London: Routledge & Kegan Paul Ltd., 1949. Second edition, fourth impression. Hardcover. Prices and Production is the second published book by economist and political philosopher Friedrich Hayek. This was Hayek’s first book based on his work with the London School of Economics and the result of the 1931 lectures that began his LSE career and led to his naturalization as a British citizen.
This copy is the 1949 fourth printing of the second (“revised and enlarged”) edition – the sixth issue of this book in English. There were two printings of the first edition – 1931 and 1932 – followed by four printings of the second edition – 1935, 1941, 1946, and this 1949 printing. This despite the bibliographically erroneous “Sixth Impression” printed on the front face of the dust jacket.
Condition is very good in a very good minus dust jacket. The blue cloth binding is square, bright, and tight with only minor shelf wear and tiny instances of sunning at the spine ends corresponding to dust jacket losses. The contents are bright with no previous owner names. Trivial spotting is primarily confined to the page edges. The dust jacket has a neatly price-clipped lower front flap, minor loss to the spine ends and corners, modest toning and scuffing to the spine, and some mild soiling and spotting to the faces. The jacket is protected beneath a clear, removable, archival cover.
Vienna-born British economist Friedrich August Hayek (1899-1992), winner of the Nobel Prize in Economics, was known for his criticisms of the Keynesian welfare state and of totalitarian socialism. Following degrees from the University of Vienna, a research assistantship in New York, work at the Austrian Institute for Economic Research, and a lectureship at the University of Vienna, in the late 1920s some of Hayek’s papers caught the attention of a professor at the London School of Economics (LSE) – one of the few who could read German. So it was that in 1931 Hayek was invited to give a series of lectures in London. The result was twofold. First, Hayek’s lectures were published later that year as Prices and Production. Second, the 32-year old Hayek was offered an LSE professorship.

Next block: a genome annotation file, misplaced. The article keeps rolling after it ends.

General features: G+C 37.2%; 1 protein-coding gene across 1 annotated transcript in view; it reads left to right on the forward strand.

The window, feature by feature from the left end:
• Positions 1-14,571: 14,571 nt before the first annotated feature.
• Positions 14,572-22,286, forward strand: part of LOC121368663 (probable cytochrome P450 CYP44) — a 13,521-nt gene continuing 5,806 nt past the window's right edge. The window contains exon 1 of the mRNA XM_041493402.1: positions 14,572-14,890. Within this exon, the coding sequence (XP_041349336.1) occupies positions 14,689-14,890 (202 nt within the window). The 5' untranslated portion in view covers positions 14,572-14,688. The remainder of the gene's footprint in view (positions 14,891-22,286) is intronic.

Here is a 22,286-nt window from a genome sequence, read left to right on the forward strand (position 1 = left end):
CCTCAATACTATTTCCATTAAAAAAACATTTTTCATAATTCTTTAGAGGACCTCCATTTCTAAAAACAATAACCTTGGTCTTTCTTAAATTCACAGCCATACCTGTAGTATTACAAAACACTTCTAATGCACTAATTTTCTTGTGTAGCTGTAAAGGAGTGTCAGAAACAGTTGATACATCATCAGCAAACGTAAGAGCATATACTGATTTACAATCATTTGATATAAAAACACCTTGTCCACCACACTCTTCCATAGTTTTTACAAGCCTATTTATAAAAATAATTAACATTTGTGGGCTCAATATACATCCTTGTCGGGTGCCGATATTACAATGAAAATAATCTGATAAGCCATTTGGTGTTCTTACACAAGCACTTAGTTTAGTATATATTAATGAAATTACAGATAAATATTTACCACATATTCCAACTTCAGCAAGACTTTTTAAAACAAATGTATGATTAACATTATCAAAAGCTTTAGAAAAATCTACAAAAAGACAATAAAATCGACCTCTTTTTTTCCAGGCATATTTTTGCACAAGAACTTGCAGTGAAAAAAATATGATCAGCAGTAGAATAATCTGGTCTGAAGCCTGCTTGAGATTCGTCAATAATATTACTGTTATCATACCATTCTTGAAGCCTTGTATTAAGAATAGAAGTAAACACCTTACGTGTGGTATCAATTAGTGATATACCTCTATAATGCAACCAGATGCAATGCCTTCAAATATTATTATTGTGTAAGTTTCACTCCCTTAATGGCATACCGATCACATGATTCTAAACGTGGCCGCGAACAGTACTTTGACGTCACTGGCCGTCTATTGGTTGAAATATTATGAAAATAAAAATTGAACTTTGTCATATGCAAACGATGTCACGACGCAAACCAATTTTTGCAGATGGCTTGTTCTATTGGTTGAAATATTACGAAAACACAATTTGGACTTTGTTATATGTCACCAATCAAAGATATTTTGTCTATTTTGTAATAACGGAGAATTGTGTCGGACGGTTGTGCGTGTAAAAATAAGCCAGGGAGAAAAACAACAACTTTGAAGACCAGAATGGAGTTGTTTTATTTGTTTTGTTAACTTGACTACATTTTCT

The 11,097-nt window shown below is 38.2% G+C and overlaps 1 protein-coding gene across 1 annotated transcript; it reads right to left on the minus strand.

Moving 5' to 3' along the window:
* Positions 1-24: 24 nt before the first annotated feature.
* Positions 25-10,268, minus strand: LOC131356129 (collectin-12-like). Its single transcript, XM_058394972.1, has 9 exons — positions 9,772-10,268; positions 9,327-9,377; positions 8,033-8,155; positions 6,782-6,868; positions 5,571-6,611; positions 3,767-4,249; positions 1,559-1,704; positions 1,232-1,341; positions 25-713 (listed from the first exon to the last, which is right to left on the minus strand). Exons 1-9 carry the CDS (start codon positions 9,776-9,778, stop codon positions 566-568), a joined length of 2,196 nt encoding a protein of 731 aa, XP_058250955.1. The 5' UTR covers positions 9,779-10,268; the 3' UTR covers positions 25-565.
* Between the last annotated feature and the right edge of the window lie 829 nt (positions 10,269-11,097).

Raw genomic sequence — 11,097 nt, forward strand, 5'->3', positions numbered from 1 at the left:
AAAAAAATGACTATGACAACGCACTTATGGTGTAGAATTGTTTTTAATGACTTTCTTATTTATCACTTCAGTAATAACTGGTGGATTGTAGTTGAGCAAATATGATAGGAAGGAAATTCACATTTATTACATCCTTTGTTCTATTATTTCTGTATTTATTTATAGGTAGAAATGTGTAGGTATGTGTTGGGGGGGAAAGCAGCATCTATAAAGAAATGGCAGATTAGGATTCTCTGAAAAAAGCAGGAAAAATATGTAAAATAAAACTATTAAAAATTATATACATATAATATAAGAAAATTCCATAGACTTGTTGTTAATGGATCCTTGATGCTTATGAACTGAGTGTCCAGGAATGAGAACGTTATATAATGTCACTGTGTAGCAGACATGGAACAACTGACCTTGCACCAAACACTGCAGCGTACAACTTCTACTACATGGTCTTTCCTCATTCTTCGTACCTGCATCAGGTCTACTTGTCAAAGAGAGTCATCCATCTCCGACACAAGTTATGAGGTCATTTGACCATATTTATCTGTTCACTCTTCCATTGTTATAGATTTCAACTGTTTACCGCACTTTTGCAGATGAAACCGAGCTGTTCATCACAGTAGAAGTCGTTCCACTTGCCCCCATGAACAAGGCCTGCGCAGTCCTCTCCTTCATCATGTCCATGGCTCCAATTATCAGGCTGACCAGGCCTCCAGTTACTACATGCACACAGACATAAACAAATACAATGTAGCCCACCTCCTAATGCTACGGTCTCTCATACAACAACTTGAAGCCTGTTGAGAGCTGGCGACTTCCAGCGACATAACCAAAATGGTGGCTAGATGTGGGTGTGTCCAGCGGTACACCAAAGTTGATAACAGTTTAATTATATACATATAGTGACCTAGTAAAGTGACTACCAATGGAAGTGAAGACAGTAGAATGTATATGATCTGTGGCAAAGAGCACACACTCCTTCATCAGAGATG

He became a British citizen before the Second World War and remained at LSE until 1950. Hayek became part of the effort “to establish the LSE as a centre for economic theory; to counteract the insular emphasis of Cambridge; and to combat the influence of John Maynard Keynes”. Hayek later regarded his work at the LSE in the 1930s as “intellectually [the] most active and satisfying of my life”. Four decades before he was awarded the Nobel Prize in Economics, “Hayek was mainly known in the 1930s for technical studies of monetary, business cycle, and capital theory.” (ODNB, Hayek on Hayek)
Ultimately, Hayek’s writings “asserted the case for general rules over discretionary authority. They exposed the misleading identification of liberal democracy with the divine right of temporary majorities. They demonstrated the connection between economic and personal freedoms. They showed that the domination of both the political and economic market place by interest group struggles is a source of evil; and they explained why pecuniary rewards neither can nor should reflect merit.” (ODNB). Item #007672